Many older Canadians live independently in their family homes and never relocate to a retirement facility. When required homecare services may be hired to provide the senior with additional support for living, healthcare and home maintenance needs.
When the time comes to downsize or where the senior requires more support to complete their daily living activities, there are a range of senior housing options to consider including retirement homes and Long-Term Care (“LTC”) homes.
At Welcome Home Transitions, we offer custom solutions to support seniors and families to live independently at home or in a senior living community.
What are Homecare Services
For many older Canadians, 75% of homecare is provided by family members. The government, through the Local Health Integration Networks (“LHIN”), arranges all government-funded services for people living at home. Comprehensive services range from nursing and physiotherapy to personal support and housekeeping. LHIN are responsible for deciding who receives care, the level of care and for how long.
A senior may decide to supplement any publicly funded services by paying out of pocket for third party services. For example, the average cost for a personal support worker, hired from an agency, may range from $28-35 per hour depending on the type of support provided. Welcome Home Transitions specializes in helping seniors and families find reliable homecare services. Whatever your needs, we can help.
Caregiver Financial Support
For family caregivers, the Federal government provides a non-refundable tax credit, known as the Canada Caregiver Credit (“CCC”). Caregivers may be eligible for the CCC if they’re consistently supporting someone like a spouse or other dependent with the basic necessities of life (e.g., food, shelter, clothing). Depending on the nature of the support, the caregiver may be able to claim up to $10,000.
Seniors living with dementia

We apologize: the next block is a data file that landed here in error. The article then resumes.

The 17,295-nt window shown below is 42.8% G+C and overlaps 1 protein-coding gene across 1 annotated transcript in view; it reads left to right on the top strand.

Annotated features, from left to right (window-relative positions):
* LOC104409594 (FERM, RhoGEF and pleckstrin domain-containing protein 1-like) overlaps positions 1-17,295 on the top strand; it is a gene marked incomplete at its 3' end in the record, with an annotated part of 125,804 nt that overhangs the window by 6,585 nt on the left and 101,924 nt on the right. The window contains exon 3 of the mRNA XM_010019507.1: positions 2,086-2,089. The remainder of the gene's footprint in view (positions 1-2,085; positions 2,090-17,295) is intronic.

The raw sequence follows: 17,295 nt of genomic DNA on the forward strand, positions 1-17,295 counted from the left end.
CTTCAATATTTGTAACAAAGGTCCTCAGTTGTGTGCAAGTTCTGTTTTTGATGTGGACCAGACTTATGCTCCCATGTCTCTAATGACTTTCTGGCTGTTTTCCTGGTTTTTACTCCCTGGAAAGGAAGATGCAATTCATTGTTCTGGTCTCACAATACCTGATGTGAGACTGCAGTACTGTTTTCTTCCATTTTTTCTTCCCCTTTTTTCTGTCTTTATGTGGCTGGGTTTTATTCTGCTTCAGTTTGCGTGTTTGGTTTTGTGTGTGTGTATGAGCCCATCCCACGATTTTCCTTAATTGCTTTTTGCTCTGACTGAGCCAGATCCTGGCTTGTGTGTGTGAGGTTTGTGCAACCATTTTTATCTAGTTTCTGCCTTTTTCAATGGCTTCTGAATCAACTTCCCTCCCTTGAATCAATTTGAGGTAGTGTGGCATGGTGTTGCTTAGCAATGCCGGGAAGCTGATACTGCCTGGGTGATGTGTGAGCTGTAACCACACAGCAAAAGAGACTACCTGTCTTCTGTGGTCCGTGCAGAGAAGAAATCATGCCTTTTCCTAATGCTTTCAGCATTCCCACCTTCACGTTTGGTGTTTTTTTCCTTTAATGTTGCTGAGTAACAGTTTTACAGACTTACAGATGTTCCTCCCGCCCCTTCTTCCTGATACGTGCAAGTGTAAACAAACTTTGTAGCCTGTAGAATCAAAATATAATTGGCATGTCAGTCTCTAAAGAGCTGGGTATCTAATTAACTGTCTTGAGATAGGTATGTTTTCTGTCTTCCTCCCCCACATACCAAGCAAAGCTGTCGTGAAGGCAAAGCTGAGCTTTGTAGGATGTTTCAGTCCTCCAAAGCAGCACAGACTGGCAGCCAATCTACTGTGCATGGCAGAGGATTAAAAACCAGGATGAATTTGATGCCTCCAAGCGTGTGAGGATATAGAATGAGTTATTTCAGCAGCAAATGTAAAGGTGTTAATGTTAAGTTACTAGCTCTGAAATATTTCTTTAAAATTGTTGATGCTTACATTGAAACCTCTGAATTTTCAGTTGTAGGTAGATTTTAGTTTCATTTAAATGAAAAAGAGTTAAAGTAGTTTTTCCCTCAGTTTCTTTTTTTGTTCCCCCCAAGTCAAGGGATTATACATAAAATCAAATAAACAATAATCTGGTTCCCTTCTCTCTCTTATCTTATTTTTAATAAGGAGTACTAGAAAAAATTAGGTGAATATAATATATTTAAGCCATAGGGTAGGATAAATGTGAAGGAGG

According to the Canadian Institute for Health Information, one in four seniors aged 85 and over have been diagnosed with dementia. it is estimated that the number of Canadians living with dementia will double over the next 20 years due to the aging population and population growth.
As dementia progresses, many families decide to move older relatives into long-term care homes and retirement homes with assisted living to better manage their care needs. About 42% of seniors 80 and older with dementia live in LTC homes.
At Welcome Home Transitions, we understand the challenges are supporting older adults with dementia. We can assist you to find the type of support that ensures the safety and quality of life for your loved ones.
Long-term care homes
At Welcome Home Transitions, we’ll help you navigate senior housing options to find a fit that meets you and your loved one’s unique needs.
What is long-term care in Ontario?
Long-term care homes are residences where adults receive assistance with most or all of their activities of daily living with onsite monitoring of their well-being. There is access to 24-hour nursing and personal care. All personal and nursing care is funded by the government.
What is the cost of long-term care home living?
Accommodation ranges from private to semi-private and ward-style rooms. Residents are responsible for their accommodation charges. In 2019, the monthly rate for a semi-private room was $2,280. The government does operate a Long-Term Care Home Rate Reduction Program for eligible residents.
What are long-term care home wait lists?
Accessing space in a long-term care home is managed by the Local Health Integration Networks. The scarcity of LTC home beds has resulted in the waiting lists. Ontario’s Financial Accountability Officer estimated 42,000 people were on LTC home wait lists in 2019. The median wait time was 152 days, with estimated wait time of 179 days in 2020-21.
The ownership structure varies in the senior-care system. Some LTC homes are publicly owned facilities including those owned by municipalities. Other facilities are for-profit entities. All LTC homes are regulated under the Long-Term Care Home Act and Regulations.
What are retirement homes in Ontario?
There are varying levels of care provided in retirement homes depending on the needs of the resident. Residents are required to pay out-of-pocket for monthly rental and other care services.
There are 63,000 retirement home spaces in Ontario with accommodation ranging from two-bedroom to ward/semi-private styles. The GTA vacancy rate for independent living and assisted living spaces averaged 6% and 3.2% respectively in 2019. All retirement homes are regulated under the Retirement Home Act in Ontario.
What is independent living?
According to the Canada Mortgage Housing Corporation, where less than 1.5 hours of care is required (“independent living”), the average cost for a one-bedroom in a retirement home in the Greater Toronto Area (“GTA”) is $4,700.
What is assisted living?
If the resident needs more assistance to complete their daily activities, the costs are higher depending on the type and amount of care (“assisted living” or “memory care”). Examples of conditions requiring a higher care are residents diagnosed with Alzheimers or other forms of dementia and those with mobility limitations. The average monthly cost in the GTA for assisted living care was $5,400 in 2019.